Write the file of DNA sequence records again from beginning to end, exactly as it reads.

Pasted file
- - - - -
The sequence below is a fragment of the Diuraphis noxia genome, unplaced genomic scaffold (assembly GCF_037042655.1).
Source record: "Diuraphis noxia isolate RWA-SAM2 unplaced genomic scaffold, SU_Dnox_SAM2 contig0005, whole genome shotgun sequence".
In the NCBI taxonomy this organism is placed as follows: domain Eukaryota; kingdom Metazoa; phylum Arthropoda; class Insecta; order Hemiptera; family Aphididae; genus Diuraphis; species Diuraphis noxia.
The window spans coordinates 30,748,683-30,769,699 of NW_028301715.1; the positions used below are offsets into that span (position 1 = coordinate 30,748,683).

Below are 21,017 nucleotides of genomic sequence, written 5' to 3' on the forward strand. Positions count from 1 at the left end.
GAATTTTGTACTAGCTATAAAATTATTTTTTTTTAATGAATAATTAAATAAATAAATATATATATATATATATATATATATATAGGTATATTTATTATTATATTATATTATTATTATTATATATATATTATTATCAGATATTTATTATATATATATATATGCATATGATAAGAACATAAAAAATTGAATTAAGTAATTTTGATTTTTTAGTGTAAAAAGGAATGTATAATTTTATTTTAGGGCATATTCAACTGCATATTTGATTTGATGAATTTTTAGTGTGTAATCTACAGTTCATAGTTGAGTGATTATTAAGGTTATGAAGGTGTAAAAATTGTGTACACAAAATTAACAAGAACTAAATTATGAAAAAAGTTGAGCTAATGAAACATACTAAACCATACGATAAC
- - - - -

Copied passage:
The sequence below is a fragment of the Diuraphis noxia genome, unplaced genomic scaffold (assembly GCF_037042655.1).
Source record: "Diuraphis noxia isolate RWA-SAM2 unplaced genomic scaffold, SU_Dnox_SAM2 contig0005, whole genome shotgun sequence".
In the NCBI taxonomy this organism is placed as follows: domain Eukaryota; kingdom Metazoa; phylum Arthropoda; class Insecta; order Hemiptera; family Aphididae; genus Diuraphis; species Diuraphis noxia.
The window spans coordinates 30,748,683-30,769,699 of NW_028301715.1; the positions used below are offsets into that span (position 1 = coordinate 30,748,683).

Below are 21,017 nucleotides of genomic sequence, written 5' to 3' on the forward strand. Positions count from 1 at the left end.
GAATTTTGTACTAGCTATAAAATTATTTTTTTTTAATGAATAATTAAATAAATAAATATATATATATATATATATATATATATAGGTATATTTATTATTATATTATATTATTATTATTATATATATATTATTATCAGATATTTATTATATATATATATATGCATATGATAAGAACATAAAAAATTGAATTAAGTAATTTTGATTTTTTAGTGTAAAAAGGAATGTATAATTTTATTTTAGGGCATATTCAACTGCATATTTGATTTGATGAATTTTTAGTGTGTAATCTACAGTTCATAGTTGAGTGATTATTAAGGTTATGAAGGTGTAAAAATTGTGTACACAAAATTAACAAGAACTAAATTATGAAAAAAGTTGAGCTAATGAAACATACTAAACCATACGATAAC